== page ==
Hope and Homes for Children
|Headquarters||East Clyffe, Salisbury, Wiltshire|
|Central and Eastern Europe, Africa|
|Mark Waddington, Chief Executive|
Number of employees
|40 UK staff|
Hope and Homes for Children (HHC) is a British registered charity working with children, their families and communities across 8 countries in Central and Eastern Europe and Africa. to help children grow up in safe and productive environments. The charity moves children out of institutions into family-based care, helps keep together families who are at risk of breakdown due to the pressures of poverty, disease or conflict and works to prevent child abandonment.
Hope and Homes for Children was established by Mark Cook, a retired colonel, and his wife Caroline. The first project was an orphanage in Croatia, in a town called Lipik. Initially he repaired war damaged orphanages before realising that what children really required was a family. Hope and Homes for children then began to pioneer the deinstitutionalisation of orphanages and children's homes They have now closed 52 institutions in nine countries, prevented around 20,000 children entering or re-entering institutions and have been key players in changing childcare systems.
The charity's stated mission is “to give hope to the poorest children in the world – those who are orphaned, abandoned or vulnerable – by enabling them to grow up within the love of a family and the security of a home, so that they can fulfil their potential”. They do this by keeping families together and avoiding separation. They also aim to reunite children with families by closing institutions, where this is not possible they set up alternative family care arrangements such as adoption, fostering and small family homes. The model of deinstitutionaliation that they have developed has been recognised as best practice by Unicef and World Health Organisation Hope and Homes for Children work in 6 countries in Eastern Europe and 2 in Africa
HHC have been developing family type homes to support the closure of institutions; they have joined the Chernobyl Children's Project to close the Gomel Baby Home
Bosnia is the first country that Hope and Homes worked in. Having initially renovated orphanages there it learnt that what children really need is a family and instead developed a model to close them with, starting with Dom Most Institution. HHC continues to support the reform of the child care system there.
A pilot institution for babies was closed at Teteven in 2010 in partnership with TBACT; it stimulated the government who then asked HHC to close eight more in the Sofia, Pernik, Montana, Ruse, Gabrovo, Targoviste, Plovdiv and Pazardzhik regions.
When HHC started working in Romania there were 100,000 children living in Romanian orphanages, and by 2010 there were less than 10,000. It is the largest programme for Hope and Homes for Children, and they have led the closure of institutions and established replacement services in several counties. Working with ARK and the Romanian Government they aim to end the institutionalisation of children by 2020.
HHC's work to close the Cupcui institution in Moldova earnt a prestigious Human Rights Award, from the United Nations Development Programme and other UN agencies, showcasing innovative initiatives promoting human rights in Moldova In 2012 they competed the closure of Sarata Noua the first institution for children with learning disabilities in Moldova. They are now focusing on two of the four baby institutions in Moldova which will cut off the supply to school age institutions, hastening their demise and ensuring children grow up in family based care.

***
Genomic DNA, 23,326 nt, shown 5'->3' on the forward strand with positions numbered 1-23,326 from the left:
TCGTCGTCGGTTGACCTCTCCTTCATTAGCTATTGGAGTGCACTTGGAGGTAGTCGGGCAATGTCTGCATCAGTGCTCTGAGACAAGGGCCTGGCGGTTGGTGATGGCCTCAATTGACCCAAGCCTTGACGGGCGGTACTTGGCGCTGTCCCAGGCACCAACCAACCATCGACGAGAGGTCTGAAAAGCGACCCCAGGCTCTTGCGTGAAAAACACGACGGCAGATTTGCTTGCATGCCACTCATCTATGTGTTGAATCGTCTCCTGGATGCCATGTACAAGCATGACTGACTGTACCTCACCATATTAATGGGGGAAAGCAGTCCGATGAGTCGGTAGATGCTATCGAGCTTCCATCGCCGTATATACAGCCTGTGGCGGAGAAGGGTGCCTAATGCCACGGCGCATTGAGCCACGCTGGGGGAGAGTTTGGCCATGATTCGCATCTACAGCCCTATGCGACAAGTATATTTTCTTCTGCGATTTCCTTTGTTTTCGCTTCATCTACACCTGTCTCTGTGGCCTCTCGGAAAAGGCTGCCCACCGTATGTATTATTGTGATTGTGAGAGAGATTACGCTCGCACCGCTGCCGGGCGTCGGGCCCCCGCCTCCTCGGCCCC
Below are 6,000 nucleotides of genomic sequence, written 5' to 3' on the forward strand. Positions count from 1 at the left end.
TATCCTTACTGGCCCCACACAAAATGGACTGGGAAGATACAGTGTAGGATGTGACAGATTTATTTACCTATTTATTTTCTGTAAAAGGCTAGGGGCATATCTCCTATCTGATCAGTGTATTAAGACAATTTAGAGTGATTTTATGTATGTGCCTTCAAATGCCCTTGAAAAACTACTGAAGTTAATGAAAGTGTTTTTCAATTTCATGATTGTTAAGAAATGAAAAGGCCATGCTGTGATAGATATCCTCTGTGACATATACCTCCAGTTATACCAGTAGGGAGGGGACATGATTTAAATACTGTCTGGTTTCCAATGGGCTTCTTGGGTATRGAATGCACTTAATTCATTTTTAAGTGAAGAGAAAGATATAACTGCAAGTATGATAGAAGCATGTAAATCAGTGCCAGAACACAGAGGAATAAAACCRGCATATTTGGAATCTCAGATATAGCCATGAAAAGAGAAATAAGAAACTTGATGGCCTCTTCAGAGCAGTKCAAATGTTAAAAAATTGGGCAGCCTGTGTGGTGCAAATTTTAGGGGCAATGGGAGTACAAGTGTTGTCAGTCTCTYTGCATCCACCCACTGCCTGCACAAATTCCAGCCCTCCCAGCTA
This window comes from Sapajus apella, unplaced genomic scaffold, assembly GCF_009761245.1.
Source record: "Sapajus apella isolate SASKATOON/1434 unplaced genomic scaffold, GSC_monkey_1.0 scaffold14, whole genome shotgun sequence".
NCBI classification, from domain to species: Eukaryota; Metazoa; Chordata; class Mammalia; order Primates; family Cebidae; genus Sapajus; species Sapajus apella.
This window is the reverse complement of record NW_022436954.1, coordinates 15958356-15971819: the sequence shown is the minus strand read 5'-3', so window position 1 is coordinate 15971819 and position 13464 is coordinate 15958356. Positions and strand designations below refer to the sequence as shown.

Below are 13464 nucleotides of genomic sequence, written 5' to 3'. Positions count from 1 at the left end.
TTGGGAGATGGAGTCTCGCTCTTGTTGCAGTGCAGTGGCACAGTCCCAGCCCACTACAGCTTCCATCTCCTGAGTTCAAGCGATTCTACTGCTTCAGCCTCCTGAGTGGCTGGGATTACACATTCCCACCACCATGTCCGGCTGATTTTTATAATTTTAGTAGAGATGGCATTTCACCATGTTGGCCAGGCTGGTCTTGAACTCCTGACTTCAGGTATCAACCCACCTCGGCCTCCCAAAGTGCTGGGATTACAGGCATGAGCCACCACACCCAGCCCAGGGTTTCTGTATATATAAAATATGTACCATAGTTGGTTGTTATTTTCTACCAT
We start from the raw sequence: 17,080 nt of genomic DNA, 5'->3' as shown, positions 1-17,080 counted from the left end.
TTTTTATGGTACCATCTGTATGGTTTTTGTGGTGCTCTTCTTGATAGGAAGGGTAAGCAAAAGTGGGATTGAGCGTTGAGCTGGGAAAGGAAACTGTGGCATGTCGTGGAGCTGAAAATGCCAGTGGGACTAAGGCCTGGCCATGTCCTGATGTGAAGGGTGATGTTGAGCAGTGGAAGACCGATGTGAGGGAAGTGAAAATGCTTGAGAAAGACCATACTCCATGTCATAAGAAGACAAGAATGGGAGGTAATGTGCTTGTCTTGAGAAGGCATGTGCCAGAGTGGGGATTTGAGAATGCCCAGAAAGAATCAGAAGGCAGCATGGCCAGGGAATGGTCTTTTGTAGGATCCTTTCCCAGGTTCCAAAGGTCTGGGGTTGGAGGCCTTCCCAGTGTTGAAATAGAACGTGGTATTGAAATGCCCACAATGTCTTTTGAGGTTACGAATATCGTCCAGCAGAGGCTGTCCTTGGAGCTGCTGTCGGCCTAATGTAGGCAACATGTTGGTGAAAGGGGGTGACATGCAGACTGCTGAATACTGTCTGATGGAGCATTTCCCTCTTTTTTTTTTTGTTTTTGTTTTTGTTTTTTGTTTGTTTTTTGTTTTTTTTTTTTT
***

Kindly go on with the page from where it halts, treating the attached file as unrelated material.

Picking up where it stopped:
HHC has been working in Ukraine since 1999. They have demonstrated models that the government has later adopted, such as for small family homes and mother and baby units. They closed the Makariv institution and set up replacement services to support children and families.
Having developed a number of community hubs to support vulnerable Rwandan families to stay together HHC have now completed closing Mpore PEFA Orphanage in Kigali, the first orphanage to be closed following best practice in Africa; this was done with the support of the Ministry of Gender and Family Promotion.
Work is underway to reform the systems for abandoned babies in Khartoum. There has already been significant success: working with the religious community a Fatwa was issued to 'decriminalise' abandoned, illegitimate babies which allowed them to be 'adopted' within the Islamic Kafala principle. Over 2,400 babies have been placed within families rather than in institutions.
Mark Cook founded the charity and was awarded several honours including an OBE and a Heart of Gold award from Esther Rantzen; Caroline Cook was also appointed an OBE. Martin Bell OBE was with Mark Cook when he founded the organisation; he later became a patron. When Bell was injured and unable to film, Cook took over a piece to camera live on the news.
In 2010 former Defence Minister The Rt. Hon. Michael Mates with William Godfree performed Flanders and Swann songs in aid of the charity. Nick Hewer regularly supports HHC's work and visited Sierra Leone with the charity  he aimed to get a Land Cruiser donated that he could drive to Sierra Leone he announced on Twitter on 13/9/2011 it had been achieved. Alastair Humphreys organises "Nights of Adventure" on behalf of HHC
Other patrons include Kristin Scott Thomas OBE, The Rt. Hon. The Lord Ashdown of Norton-sub-Hamdon GCMG KBE PC, Martin Bell OBE, Arpad Busson, The Rt. Hon. The Lord Carrington KG, General The Rt Hon The Lord Dannatt KCB, CBE, MC, David Furnish, The Lady Jopling, Gordon McInally, H E Rt. Hon Donald C McKinnon, Mrs Lily Safra, The Rt Hon The Lord Selkirk of Douglas PC QC, Princess Marina Sturdza, Sam Taylor-Wood OBE, James Whiting, Claire Wright, Kate Adie OBE and Matt Bell.
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